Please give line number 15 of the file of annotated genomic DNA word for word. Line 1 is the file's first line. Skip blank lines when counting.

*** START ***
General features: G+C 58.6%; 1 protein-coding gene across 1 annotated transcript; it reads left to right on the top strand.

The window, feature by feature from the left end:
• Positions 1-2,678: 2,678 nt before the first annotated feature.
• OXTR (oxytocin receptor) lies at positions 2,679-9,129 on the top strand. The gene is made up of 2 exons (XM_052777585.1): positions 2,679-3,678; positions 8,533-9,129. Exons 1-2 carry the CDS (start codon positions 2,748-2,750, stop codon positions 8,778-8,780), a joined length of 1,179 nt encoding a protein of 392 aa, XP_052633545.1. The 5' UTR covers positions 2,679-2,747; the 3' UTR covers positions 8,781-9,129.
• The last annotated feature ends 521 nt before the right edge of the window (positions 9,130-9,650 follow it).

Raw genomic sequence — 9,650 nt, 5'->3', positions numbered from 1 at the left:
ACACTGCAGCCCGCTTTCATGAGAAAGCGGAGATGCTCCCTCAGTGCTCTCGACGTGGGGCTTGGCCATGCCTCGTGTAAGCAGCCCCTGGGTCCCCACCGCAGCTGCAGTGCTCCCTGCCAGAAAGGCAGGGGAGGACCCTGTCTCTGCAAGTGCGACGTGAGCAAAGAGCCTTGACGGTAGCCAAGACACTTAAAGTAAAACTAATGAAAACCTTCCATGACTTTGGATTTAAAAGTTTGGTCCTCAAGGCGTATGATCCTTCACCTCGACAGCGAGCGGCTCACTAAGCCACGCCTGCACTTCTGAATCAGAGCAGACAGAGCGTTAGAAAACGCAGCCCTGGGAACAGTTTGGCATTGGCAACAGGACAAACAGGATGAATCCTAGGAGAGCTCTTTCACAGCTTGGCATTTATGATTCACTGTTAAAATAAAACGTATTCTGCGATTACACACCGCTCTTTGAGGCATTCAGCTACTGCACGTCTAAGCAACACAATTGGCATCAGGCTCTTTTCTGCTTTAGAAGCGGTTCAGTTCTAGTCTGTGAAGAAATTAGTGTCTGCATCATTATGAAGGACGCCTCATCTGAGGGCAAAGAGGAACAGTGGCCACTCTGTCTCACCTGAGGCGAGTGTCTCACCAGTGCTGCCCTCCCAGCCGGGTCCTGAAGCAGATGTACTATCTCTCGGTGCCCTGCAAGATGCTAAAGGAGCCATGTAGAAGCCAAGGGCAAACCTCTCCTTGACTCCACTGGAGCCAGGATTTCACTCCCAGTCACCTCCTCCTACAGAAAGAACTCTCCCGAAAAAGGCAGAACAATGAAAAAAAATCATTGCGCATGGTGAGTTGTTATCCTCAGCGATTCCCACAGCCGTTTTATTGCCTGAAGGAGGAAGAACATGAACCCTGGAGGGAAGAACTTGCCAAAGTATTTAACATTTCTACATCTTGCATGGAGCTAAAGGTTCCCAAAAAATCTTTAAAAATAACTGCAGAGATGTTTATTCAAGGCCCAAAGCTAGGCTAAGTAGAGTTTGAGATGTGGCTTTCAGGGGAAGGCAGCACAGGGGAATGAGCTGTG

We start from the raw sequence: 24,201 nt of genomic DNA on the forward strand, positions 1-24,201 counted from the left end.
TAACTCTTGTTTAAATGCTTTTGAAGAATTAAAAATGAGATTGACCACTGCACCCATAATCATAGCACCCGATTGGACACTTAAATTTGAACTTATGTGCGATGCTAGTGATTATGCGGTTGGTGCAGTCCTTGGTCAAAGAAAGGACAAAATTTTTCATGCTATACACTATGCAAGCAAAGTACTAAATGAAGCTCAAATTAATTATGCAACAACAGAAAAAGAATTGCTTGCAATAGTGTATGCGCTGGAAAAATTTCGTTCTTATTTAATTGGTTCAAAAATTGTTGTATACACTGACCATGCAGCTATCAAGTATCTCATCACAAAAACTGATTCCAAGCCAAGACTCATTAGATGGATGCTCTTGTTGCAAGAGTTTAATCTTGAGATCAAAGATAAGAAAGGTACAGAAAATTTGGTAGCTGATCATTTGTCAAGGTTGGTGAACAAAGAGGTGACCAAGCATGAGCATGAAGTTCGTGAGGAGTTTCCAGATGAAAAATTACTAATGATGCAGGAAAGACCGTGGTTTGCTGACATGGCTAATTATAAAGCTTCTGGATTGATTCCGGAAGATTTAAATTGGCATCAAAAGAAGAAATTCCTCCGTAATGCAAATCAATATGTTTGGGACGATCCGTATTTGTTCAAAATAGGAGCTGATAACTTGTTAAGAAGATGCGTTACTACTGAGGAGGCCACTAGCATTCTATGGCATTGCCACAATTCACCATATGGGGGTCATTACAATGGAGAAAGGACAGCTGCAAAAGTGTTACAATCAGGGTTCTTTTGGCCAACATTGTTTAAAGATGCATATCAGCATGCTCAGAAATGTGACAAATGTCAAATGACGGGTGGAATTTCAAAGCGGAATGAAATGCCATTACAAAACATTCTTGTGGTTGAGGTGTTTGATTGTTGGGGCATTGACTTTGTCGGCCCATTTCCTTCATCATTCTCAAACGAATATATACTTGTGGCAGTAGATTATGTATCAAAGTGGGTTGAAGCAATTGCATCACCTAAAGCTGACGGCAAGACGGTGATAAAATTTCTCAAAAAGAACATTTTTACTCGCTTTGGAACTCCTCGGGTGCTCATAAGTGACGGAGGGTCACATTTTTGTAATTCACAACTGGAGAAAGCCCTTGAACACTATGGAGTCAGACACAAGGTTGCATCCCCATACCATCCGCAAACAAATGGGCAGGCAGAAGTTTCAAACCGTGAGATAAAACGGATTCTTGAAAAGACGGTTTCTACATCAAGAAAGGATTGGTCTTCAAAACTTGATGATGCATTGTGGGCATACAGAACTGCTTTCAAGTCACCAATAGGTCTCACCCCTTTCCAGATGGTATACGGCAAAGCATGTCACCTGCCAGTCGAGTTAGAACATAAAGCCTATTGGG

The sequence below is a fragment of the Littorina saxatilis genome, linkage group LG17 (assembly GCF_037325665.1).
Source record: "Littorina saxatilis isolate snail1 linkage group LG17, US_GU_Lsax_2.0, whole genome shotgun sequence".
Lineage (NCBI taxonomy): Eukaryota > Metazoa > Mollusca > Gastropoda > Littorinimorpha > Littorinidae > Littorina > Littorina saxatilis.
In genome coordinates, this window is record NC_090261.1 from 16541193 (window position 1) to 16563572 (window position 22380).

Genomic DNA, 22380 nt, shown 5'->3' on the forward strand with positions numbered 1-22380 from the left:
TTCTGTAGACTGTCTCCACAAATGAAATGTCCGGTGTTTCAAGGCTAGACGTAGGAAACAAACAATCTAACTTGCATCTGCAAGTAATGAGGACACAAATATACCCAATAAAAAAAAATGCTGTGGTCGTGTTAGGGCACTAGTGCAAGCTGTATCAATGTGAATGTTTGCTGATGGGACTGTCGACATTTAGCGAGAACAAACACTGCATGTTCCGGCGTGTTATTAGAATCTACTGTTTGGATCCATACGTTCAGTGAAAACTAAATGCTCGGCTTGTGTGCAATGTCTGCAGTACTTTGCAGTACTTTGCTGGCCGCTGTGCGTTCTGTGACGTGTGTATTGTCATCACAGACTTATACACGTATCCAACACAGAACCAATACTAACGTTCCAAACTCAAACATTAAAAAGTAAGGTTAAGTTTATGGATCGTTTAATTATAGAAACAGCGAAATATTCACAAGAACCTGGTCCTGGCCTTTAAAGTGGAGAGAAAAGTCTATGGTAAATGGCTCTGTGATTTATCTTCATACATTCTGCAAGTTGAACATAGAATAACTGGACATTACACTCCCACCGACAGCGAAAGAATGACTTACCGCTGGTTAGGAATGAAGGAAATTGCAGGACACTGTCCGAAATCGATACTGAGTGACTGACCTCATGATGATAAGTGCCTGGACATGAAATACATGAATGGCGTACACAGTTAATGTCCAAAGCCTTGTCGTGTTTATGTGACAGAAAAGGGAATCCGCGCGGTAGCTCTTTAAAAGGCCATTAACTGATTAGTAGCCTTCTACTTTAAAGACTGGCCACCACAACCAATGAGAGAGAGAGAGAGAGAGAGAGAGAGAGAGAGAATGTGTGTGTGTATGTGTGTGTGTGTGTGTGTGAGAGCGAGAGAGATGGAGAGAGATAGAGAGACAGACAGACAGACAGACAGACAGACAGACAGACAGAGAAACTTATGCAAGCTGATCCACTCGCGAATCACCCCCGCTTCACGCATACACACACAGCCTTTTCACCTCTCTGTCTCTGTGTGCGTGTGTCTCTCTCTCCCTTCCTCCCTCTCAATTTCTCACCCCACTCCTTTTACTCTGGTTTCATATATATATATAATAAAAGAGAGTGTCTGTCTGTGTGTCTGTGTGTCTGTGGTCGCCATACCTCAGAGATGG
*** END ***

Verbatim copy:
TTCTGTAGACTGTCTCCACAAATGAAATGTCCGGTGTTTCAAGGCTAGACGTAGGAAACAAACAATCTAACTTGCATCTGCAAGTAATGAGGACACAAATATACCCAATAAAAAAAAATGCTGTGGTCGTGTTAGGGCACTAGTGCAAGCTGTATCAATGTGAATGTTTGCTGATGGGACTGTCGACATTTAGCGAGAACAAACACTGCATGTTCCGGCGTGTTATTAGAATCTACTGTTTGGATCCATACGTTCAGTGAAAACTAAATGCTCGGCTTGTGTGCAATGTCTGCAGTACTTTGCAGTACTTTGCTGGCCGCTGTGCGTTCTGTGACGTGTGTATTGTCATCACAGACTTATACACGTATCCAACACAGAACCAATACTAACGTTCCAAACTCAAACATTAAAAAGTAAGGTTAAGTTTATGGATCGTTTAATTATAGAAACAGCGAAATATTCACAAGAACCTGGTCCTGGCCTTTAAAGTGGAGAGAAAAGTCTATGGTAAATGGCTCTGTGATTTATCTTCATACATTCTGCAAGTTGAACATAGAATAACTGGACATTACACTCCCACCGACAGCGAAAGAATGACTTACCGCTGGTTAGGAATGAAGGAAATTGCAGGACACTGTCCGAAATCGATACTGAGTGACTGACCTCATGATGATAAGTGCCTGGACATGAAATACATGAATGGCGTACACAGTTAATGTCCAAAGCCTTGTCGTGTTTATGTGACAGAAAAGGGAATCCGCGCGGTAGCTCTTTAAAAGGCCATTAACTGATTAGTAGCCTTCTACTTTAAAGACTGGCCACCACAACCAATGAGAGAGAGAGAGAGAGAGAGAGAGAGAGAGAGAATGTGTGTGTGTATGTGTGTGTGTGTGTGTGTGAGAGCGAGAGAGATGGAGAGAGATAGAGAGACAGACAGACAGACAGACAGACAGACAGACAGACAGAGAAACTTATGCAAGCTGATCCACTCGCGAATCACCCCCGCTTCACGCATACACACACAGCCTTTTCACCTCTCTGTCTCTGTGTGCGTGTGTCTCTCTCTCCCTTCCTCCCTCTCAATTTCTCACCCCACTCCTTTTACTCTGGTTTCATATATATATATAATAAAAGAGAGTGTCTGTCTGTGTGTCTGTGTGTCTGTGGTCGCCATACCTCAGAGATGG